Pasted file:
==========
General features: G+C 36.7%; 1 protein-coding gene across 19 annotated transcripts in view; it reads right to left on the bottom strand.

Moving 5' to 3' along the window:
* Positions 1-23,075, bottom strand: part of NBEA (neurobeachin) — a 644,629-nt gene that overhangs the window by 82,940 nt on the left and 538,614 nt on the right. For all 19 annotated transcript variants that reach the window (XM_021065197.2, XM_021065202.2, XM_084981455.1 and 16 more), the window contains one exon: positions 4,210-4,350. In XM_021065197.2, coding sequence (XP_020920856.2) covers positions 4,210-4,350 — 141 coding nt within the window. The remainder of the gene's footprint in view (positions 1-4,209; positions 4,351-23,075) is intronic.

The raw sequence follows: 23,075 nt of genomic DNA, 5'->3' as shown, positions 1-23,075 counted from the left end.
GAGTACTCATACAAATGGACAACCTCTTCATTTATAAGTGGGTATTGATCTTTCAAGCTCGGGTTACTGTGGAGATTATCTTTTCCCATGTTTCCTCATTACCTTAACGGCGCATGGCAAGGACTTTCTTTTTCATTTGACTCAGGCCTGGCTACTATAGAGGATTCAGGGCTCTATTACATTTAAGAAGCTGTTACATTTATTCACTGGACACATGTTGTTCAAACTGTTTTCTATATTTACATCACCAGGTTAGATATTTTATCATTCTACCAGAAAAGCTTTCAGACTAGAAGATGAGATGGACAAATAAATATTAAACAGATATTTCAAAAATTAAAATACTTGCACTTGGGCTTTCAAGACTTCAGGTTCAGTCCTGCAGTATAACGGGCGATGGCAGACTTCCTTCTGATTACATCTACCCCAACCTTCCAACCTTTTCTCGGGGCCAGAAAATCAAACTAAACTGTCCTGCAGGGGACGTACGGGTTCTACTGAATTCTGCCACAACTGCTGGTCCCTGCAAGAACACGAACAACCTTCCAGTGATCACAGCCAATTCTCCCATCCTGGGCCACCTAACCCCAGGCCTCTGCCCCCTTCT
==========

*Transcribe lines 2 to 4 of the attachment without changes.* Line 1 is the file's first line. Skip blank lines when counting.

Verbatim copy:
Moving 5' to 3' along the window:
* Positions 1-23,075, bottom strand: part of NBEA (neurobeachin) — a 644,629-nt gene that overhangs the window by 82,940 nt on the left and 538,614 nt on the right. For all 19 annotated transcript variants that reach the window (XM_021065197.2, XM_021065202.2, XM_084981455.1 and 16 more), the window contains one exon: positions 4,210-4,350. In XM_021065197.2, coding sequence (XP_020920856.2) covers positions 4,210-4,350 — 141 coding nt within the window. The remainder of the gene's footprint in view (positions 1-4,209; positions 4,351-23,075) is intronic.

The raw sequence follows: 23,075 nt of genomic DNA, 5'->3' as shown, positions 1-23,075 counted from the left end.